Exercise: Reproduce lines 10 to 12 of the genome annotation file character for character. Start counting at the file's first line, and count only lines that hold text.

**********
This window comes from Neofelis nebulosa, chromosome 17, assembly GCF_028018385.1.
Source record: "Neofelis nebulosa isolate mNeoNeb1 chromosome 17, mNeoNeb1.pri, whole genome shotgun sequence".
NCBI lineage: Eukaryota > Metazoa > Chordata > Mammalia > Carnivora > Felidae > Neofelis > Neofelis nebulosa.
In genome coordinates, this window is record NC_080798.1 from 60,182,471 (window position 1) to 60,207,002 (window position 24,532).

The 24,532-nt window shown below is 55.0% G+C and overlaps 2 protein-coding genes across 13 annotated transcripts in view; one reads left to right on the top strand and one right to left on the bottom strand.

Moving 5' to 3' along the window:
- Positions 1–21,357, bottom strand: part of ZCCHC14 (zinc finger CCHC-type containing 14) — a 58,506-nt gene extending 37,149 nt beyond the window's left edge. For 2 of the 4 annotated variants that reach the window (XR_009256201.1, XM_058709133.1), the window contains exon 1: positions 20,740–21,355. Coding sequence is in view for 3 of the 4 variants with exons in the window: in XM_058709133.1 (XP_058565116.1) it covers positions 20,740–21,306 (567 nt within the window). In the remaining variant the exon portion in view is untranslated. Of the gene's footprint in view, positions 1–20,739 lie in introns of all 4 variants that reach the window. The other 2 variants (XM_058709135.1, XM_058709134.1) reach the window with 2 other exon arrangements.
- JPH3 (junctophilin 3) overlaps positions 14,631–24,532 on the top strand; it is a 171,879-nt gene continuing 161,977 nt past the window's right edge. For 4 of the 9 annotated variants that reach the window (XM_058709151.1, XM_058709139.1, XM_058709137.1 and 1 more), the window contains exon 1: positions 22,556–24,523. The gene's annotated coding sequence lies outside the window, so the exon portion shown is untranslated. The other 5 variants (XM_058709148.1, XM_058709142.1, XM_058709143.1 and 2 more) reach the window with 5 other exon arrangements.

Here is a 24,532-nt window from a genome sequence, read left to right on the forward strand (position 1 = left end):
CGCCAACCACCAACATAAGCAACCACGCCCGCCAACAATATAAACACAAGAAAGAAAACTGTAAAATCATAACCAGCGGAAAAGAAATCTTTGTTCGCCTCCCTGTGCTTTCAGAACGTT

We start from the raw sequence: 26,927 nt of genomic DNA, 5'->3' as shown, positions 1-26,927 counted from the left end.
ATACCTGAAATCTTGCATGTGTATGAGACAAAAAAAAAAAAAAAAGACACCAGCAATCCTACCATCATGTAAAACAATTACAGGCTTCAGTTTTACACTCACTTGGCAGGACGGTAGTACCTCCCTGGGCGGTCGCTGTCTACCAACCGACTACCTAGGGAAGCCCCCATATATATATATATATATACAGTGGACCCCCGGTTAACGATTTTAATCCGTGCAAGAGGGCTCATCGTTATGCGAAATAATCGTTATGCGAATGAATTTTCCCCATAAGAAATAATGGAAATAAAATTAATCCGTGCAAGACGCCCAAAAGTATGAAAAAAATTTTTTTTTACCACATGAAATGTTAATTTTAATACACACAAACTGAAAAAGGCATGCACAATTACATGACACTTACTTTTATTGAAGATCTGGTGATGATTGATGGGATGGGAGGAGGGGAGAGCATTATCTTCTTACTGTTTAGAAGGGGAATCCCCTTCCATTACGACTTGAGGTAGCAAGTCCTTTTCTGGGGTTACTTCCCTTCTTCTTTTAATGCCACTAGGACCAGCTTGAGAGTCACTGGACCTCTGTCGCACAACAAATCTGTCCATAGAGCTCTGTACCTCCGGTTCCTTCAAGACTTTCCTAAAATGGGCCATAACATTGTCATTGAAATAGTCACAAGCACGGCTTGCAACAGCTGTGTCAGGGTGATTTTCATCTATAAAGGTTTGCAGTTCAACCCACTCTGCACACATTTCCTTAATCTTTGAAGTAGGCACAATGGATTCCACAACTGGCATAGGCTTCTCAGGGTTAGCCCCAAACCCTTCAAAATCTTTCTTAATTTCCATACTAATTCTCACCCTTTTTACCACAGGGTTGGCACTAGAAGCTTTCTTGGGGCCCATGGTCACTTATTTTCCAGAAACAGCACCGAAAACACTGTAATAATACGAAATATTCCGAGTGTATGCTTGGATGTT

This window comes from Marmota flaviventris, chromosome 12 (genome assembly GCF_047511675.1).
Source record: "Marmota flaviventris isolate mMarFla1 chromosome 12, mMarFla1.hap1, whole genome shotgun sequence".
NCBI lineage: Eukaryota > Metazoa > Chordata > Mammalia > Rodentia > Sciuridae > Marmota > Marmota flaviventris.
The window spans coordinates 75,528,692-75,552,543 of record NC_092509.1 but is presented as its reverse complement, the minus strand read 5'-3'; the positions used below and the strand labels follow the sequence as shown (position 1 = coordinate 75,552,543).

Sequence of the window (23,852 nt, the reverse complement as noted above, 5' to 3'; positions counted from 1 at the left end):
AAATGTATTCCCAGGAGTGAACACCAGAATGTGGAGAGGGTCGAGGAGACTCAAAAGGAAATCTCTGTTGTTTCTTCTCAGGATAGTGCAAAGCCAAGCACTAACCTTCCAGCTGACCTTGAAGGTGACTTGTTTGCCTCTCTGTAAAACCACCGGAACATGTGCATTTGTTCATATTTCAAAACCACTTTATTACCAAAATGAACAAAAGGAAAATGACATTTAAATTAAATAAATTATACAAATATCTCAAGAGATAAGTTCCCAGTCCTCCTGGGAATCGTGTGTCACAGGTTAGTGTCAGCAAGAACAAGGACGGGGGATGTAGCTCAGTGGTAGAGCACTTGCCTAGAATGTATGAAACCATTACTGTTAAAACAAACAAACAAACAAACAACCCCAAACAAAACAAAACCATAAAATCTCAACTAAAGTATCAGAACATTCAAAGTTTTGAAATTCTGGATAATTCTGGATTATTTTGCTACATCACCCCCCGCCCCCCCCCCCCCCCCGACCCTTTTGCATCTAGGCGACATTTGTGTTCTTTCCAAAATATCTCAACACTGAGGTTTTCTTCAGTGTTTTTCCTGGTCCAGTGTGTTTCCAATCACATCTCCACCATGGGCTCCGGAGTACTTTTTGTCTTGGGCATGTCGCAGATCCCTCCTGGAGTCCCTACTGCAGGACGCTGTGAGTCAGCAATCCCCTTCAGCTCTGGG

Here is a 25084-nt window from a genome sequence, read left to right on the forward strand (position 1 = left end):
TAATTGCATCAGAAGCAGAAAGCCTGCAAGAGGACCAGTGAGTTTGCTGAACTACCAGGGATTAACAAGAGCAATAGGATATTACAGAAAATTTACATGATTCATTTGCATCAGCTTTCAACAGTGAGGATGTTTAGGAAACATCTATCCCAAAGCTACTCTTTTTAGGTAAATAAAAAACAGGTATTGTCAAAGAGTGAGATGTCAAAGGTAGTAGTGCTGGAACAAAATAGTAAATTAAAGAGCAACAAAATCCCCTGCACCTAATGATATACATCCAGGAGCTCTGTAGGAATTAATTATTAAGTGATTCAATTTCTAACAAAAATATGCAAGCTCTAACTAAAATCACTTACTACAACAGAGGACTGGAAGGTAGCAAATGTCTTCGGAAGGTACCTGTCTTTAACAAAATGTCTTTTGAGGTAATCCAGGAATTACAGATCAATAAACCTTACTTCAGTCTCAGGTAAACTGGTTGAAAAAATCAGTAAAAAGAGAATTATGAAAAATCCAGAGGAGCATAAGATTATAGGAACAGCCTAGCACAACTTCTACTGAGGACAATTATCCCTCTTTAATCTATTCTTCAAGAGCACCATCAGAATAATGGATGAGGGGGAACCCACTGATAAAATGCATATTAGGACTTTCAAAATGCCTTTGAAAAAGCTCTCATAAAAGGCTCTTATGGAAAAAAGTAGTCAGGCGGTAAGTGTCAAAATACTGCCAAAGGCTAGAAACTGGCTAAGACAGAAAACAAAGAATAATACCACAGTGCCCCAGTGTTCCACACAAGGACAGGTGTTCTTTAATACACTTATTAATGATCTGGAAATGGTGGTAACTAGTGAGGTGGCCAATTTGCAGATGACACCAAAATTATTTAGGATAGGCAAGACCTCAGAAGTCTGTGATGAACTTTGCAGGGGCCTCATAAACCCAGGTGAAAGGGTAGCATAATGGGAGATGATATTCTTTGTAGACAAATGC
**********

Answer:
CGCCAACCACCAACATAAGCAACCACGCCCGCCAACAATATAAACACAAGAAAGAAAACTGTAAAATCATAACCAGCGGAAAAGAAATCTTTGTTCGCCTCCCTGTGCTTTCAGAACGTT

We start from the raw sequence: 26,927 nt of genomic DNA, 5'->3' as shown, positions 1-26,927 counted from the left end.
ATACCTGAAATCTTGCATGTGTATGAGACAAAAAAAAAAAAAAAAGACACCAGCAATCCTACCATCATGTAAAACAATTACAGGCTTCAGTTTTACACTCACTTGGCAGGACGGTAGTACCTCCCTGGGCGGTCGCTGTCTACCAACCGACTACCTAGGGAAGCCCCCATATATATATATATATATACAGTGGACCCCCGGTTAACGATTTTAATCCGTGCAAGAGGGCTCATCGTTATGCGAAATAATCGTTATGCGAATGAATTTTCCCCATAAGAAATAATGGAAATAAAATTAATCCGTGCAAGACGCCCAAAAGTATGAAAAAAATTTTTTTTTACCACATGAAATGTTAATTTTAATACACACAAACTGAAAAAGGCATGCACAATTACATGACACTTACTTTTATTGAAGATCTGGTGATGATTGATGGGATGGGAGGAGGGGAGAGCATTATCTTCTTACTGTTTAGAAGGGGAATCCCCTTCCATTACGACTTGAGGTAGCAAGTCCTTTTCTGGGGTTACTTCCCTTCTTCTTTTAATGCCACTAGGACCAGCTTGAGAGTCACTGGACCTCTGTCGCACAACAAATCTGTCCATAGAGCTCTGTACCTCCGGTTCCTTCAAGACTTTCCTAAAATGGGCCATAACATTGTCATTGAAATAGTCACAAGCACGGCTTGCAACAGCTGTGTCAGGGTGATTTTCATCTATAAAGGTTTGCAGTTCAACCCACTCTGCACACATTTCCTTAATCTTTGAAGTAGGCACAATGGATTCCACAACTGGCATAGGCTTCTCAGGGTTAGCCCCAAACCCTTCAAAATCTTTCTTAATTTCCATACTAATTCTCACCCTTTTTACCACAGGGTTGGCACTAGAAGCTTTCTTGGGGCCCATGGTCACTTATTTTCCAGAAACAGCACCGAAAACACTGTAATAATACGAAATATTCCGAGTGTATGCTTGGATGTT